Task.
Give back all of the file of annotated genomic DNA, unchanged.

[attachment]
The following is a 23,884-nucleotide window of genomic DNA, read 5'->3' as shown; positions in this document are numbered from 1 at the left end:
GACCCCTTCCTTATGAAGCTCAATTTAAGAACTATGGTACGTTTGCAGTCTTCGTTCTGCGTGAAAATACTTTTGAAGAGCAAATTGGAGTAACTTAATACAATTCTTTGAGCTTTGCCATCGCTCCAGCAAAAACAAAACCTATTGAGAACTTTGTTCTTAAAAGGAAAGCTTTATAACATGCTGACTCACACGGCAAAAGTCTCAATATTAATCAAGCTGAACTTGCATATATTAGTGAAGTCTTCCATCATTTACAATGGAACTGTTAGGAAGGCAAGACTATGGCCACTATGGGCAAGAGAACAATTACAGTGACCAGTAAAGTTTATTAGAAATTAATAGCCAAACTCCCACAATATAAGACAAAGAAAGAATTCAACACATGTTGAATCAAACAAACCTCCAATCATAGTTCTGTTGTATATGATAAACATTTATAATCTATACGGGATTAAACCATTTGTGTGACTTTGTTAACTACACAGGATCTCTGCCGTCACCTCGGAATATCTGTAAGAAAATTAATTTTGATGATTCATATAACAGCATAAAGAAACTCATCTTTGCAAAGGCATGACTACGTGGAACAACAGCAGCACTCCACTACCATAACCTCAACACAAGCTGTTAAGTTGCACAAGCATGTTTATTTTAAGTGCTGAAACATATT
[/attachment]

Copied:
The following is a 23,884-nucleotide window of genomic DNA, read 5'->3' as shown; positions in this document are numbered from 1 at the left end:
GACCCCTTCCTTATGAAGCTCAATTTAAGAACTATGGTACGTTTGCAGTCTTCGTTCTGCGTGAAAATACTTTTGAAGAGCAAATTGGAGTAACTTAATACAATTCTTTGAGCTTTGCCATCGCTCCAGCAAAAACAAAACCTATTGAGAACTTTGTTCTTAAAAGGAAAGCTTTATAACATGCTGACTCACACGGCAAAAGTCTCAATATTAATCAAGCTGAACTTGCATATATTAGTGAAGTCTTCCATCATTTACAATGGAACTGTTAGGAAGGCAAGACTATGGCCACTATGGGCAAGAGAACAATTACAGTGACCAGTAAAGTTTATTAGAAATTAATAGCCAAACTCCCACAATATAAGACAAAGAAAGAATTCAACACATGTTGAATCAAACAAACCTCCAATCATAGTTCTGTTGTATATGATAAACATTTATAATCTATACGGGATTAAACCATTTGTGTGACTTTGTTAACTACACAGGATCTCTGCCGTCACCTCGGAATATCTGTAAGAAAATTAATTTTGATGATTCATATAACAGCATAAAGAAACTCATCTTTGCAAAGGCATGACTACGTGGAACAACAGCAGCACTCCACTACCATAACCTCAACACAAGCTGTTAAGTTGCACAAGCATGTTTATTTTAAGTGCTGAAACATATT